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A checklist for the Sacramento business community

Empty office space in Sacramento

Sacramento’s economy isn’t exactly in the best health compared with other major cities. You may have read throughout the year how the real estate market has turned around and is growing quickly. But if you talk with real estate experts when the cameras aren’t rolling, rising home prices aren’t so much from consumers jumping back into the market as they are from big cash paying investors walking up prices. Unemployment is still high and hiring growth has stalled in several industries outside of health care and low paying restaurant and hospitality jobs. So what does Sacramento need to boost its economy?

The region certainly doesn’t need to build anymore strip malls. The construction industry is down anyway because not even big companies can afford to expand, unless they’re in the health care category. Many strip malls are owned by national companies who are having trouble leasing their stubbornly high priced spaces in a city where cash isn’t exactly king. Even the Sacramento Kings need help from big cash investors. I did read about an investor who owns a building Downtown worth about $5 million. He wants to spend $1.5 million on renovation, but there’s no telling when or if he’ll ever see a return on investment. 

Part of what I do is review lyrics to indie music, which can be inspiring since indie music deals more with social issues than the common throwaway pop song that is stuck on tired formulas about nothingness. I’ve noticed that a lot of indie rap songs deal with economics, joblessness, homelessness and lack of optimism about the future. Yet if we turn to what actually is happening in visionary spheres such as tech and the organic revolution, there are plenty of things to be excited about. Sacramento needs more participation in three booming areas: virtual businesses, organic food and mobile businesses. 

Maybe all that empty office space we find in strip malls can be put to better use by jumping into the 21st century. Instead of big investors trying to sell big office space to the next big box store that’s going to be shredded by the internet, a better idea might be to rent office space to virtual businesses. Sacramento already has a handful of companies that provide virtual offices, which are temporary and low cost office units for businesses that do much of their work online. The more a business can do its work in the cloud, the more it can save money on staff and resources.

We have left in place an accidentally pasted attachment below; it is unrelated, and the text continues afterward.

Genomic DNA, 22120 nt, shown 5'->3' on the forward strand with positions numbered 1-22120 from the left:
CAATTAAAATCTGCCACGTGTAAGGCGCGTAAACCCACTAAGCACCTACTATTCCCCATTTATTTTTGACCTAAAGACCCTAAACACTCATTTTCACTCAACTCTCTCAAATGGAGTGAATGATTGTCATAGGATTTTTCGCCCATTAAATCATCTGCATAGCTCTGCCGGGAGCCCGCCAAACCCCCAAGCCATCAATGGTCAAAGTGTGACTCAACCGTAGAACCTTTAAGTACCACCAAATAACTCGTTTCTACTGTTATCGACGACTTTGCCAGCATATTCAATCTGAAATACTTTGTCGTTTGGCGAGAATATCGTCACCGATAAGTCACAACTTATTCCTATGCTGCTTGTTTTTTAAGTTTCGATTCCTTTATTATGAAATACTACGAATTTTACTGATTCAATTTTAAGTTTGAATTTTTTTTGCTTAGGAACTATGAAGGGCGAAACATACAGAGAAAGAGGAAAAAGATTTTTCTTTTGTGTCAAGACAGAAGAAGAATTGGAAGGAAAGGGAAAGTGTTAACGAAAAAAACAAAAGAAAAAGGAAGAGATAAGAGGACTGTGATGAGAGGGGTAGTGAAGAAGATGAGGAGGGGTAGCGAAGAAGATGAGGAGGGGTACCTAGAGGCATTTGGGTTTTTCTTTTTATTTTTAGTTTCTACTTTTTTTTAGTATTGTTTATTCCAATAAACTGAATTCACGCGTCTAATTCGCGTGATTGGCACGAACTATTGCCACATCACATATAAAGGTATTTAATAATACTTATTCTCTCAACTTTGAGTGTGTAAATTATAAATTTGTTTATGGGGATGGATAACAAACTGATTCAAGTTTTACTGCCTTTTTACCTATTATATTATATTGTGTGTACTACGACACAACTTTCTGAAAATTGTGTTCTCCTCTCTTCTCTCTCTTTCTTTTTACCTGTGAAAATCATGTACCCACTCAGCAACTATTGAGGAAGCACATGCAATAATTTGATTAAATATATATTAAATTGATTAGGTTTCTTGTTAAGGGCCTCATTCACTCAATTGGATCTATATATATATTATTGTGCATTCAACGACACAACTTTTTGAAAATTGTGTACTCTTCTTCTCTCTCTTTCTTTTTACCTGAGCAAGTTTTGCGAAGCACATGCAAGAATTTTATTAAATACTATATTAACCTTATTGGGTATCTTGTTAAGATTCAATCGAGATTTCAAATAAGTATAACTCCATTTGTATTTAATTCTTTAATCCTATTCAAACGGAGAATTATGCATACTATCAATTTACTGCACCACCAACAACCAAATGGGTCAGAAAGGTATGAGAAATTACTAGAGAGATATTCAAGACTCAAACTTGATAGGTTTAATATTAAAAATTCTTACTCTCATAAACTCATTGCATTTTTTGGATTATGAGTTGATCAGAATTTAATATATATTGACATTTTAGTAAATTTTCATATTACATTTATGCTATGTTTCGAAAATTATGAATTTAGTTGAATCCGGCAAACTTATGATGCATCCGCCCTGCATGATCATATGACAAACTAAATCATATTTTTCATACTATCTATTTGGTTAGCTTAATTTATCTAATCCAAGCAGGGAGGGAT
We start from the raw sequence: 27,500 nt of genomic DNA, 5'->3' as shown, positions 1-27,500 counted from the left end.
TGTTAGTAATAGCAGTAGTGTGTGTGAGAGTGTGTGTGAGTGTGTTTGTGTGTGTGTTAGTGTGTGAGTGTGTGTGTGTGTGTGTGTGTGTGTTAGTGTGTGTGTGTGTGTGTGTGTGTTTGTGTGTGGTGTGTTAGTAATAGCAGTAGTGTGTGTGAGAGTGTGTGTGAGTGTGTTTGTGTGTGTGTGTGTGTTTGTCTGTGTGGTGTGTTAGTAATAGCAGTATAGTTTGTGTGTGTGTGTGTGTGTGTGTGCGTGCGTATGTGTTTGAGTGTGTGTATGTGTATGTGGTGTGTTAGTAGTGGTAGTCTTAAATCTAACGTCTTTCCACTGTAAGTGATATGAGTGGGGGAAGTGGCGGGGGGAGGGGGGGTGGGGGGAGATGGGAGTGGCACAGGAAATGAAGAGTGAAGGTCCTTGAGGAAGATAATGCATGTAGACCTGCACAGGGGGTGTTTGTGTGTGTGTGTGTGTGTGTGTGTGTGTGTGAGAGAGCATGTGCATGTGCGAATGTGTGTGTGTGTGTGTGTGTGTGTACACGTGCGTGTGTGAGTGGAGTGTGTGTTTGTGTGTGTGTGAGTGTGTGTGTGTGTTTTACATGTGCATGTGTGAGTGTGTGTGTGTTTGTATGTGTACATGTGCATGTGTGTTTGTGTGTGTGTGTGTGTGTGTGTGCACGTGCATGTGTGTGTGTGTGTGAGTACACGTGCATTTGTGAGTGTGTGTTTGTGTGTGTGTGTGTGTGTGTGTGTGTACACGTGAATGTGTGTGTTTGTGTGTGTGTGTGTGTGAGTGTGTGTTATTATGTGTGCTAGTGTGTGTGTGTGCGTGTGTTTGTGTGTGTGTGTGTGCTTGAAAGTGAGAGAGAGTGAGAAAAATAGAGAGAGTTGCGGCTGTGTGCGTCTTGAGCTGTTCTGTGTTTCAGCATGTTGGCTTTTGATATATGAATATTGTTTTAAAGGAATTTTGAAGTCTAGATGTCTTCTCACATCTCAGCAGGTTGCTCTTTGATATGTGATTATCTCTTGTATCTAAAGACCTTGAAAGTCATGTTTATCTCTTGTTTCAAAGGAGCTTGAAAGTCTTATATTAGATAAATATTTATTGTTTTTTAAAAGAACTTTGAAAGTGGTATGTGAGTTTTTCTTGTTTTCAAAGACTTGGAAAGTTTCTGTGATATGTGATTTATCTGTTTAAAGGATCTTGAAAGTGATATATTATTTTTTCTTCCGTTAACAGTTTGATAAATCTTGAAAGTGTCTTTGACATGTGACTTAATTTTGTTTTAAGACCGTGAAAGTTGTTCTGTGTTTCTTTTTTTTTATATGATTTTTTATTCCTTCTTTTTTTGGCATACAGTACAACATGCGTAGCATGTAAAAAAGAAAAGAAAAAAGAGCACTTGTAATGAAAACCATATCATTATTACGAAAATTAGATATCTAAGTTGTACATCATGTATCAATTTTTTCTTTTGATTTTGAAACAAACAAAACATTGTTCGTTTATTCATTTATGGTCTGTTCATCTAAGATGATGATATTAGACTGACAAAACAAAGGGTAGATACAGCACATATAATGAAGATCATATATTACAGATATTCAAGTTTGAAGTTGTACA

The organic food industry is booming across America, yet there still aren’t that many places in Sacramento that sell organic food. Maybe it costs too much to start an organic farm, but it wouldn’t cost that much for investors in empty strip malls to start an organic food truck delivery service, much like the mobile Mexican restaurants you see frequently. Organic food trucks make a lot of sense until there are more organic food stores and restaurants in the area. Big cities such as Los Angeles and San Diego already have organic food trucks that are creating a hot new industry.

Finally, another venture that favors small business and the consumer is the pop up shop. A pop up shop is a temporary small shop that moves around. It’s like a vendor at a flea market that moves their storefront from week to week. The pop up shop idea is working in big markets, so why not Sacramento? These three ideas – virtual offices, organic food trucks and pop up shops – are just three ways for small business to beat a stagnant economy with minimal startup costs. It at least beats waiting around for new government or corporate jobs, which haven’t been economic saviors in a long, long time. Visit SacTV.com to find out more "What This City Needs."

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